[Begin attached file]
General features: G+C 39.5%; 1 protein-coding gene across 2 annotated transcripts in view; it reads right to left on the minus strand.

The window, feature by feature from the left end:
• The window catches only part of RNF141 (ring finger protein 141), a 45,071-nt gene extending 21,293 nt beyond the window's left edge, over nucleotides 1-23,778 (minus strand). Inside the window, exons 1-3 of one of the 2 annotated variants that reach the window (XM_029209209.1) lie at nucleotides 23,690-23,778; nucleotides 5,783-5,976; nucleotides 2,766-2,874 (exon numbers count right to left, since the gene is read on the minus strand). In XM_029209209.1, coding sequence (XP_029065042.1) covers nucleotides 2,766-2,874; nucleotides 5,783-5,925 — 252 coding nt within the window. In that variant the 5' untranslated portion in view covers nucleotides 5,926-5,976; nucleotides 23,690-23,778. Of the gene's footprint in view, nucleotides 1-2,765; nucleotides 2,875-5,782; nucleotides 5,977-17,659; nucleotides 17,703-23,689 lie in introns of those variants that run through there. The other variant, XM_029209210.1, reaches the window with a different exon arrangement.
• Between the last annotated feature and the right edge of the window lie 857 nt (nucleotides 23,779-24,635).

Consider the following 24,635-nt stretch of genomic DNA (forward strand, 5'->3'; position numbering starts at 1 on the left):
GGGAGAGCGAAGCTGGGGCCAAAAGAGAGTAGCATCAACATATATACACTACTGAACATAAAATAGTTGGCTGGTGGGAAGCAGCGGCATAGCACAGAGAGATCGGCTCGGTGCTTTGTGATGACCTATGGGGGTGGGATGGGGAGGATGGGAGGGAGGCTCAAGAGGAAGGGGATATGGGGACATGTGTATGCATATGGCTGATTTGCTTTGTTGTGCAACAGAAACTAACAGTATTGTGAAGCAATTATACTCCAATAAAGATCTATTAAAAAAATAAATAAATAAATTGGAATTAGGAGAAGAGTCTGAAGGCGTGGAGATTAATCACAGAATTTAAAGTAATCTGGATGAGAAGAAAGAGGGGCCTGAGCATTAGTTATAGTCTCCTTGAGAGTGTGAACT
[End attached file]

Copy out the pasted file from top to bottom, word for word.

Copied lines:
General features: G+C 39.5%; 1 protein-coding gene across 2 annotated transcripts in view; it reads right to left on the minus strand.

The window, feature by feature from the left end:
• The window catches only part of RNF141 (ring finger protein 141), a 45,071-nt gene extending 21,293 nt beyond the window's left edge, over nucleotides 1-23,778 (minus strand). Inside the window, exons 1-3 of one of the 2 annotated variants that reach the window (XM_029209209.1) lie at nucleotides 23,690-23,778; nucleotides 5,783-5,976; nucleotides 2,766-2,874 (exon numbers count right to left, since the gene is read on the minus strand). In XM_029209209.1, coding sequence (XP_029065042.1) covers nucleotides 2,766-2,874; nucleotides 5,783-5,925 — 252 coding nt within the window. In that variant the 5' untranslated portion in view covers nucleotides 5,926-5,976; nucleotides 23,690-23,778. Of the gene's footprint in view, nucleotides 1-2,765; nucleotides 2,875-5,782; nucleotides 5,977-17,659; nucleotides 17,703-23,689 lie in introns of those variants that run through there. The other variant, XM_029209210.1, reaches the window with a different exon arrangement.
• Between the last annotated feature and the right edge of the window lie 857 nt (nucleotides 23,779-24,635).

Consider the following 24,635-nt stretch of genomic DNA (forward strand, 5'->3'; position numbering starts at 1 on the left):
GGGAGAGCGAAGCTGGGGCCAAAAGAGAGTAGCATCAACATATATACACTACTGAACATAAAATAGTTGGCTGGTGGGAAGCAGCGGCATAGCACAGAGAGATCGGCTCGGTGCTTTGTGATGACCTATGGGGGTGGGATGGGGAGGATGGGAGGGAGGCTCAAGAGGAAGGGGATATGGGGACATGTGTATGCATATGGCTGATTTGCTTTGTTGTGCAACAGAAACTAACAGTATTGTGAAGCAATTATACTCCAATAAAGATCTATTAAAAAAATAAATAAATAAATTGGAATTAGGAGAAGAGTCTGAAGGCGTGGAGATTAATCACAGAATTTAAAGTAATCTGGATGAGAAGAAAGAGGGGCCTGAGCATTAGTTATAGTCTCCTTGAGAGTGTGAACT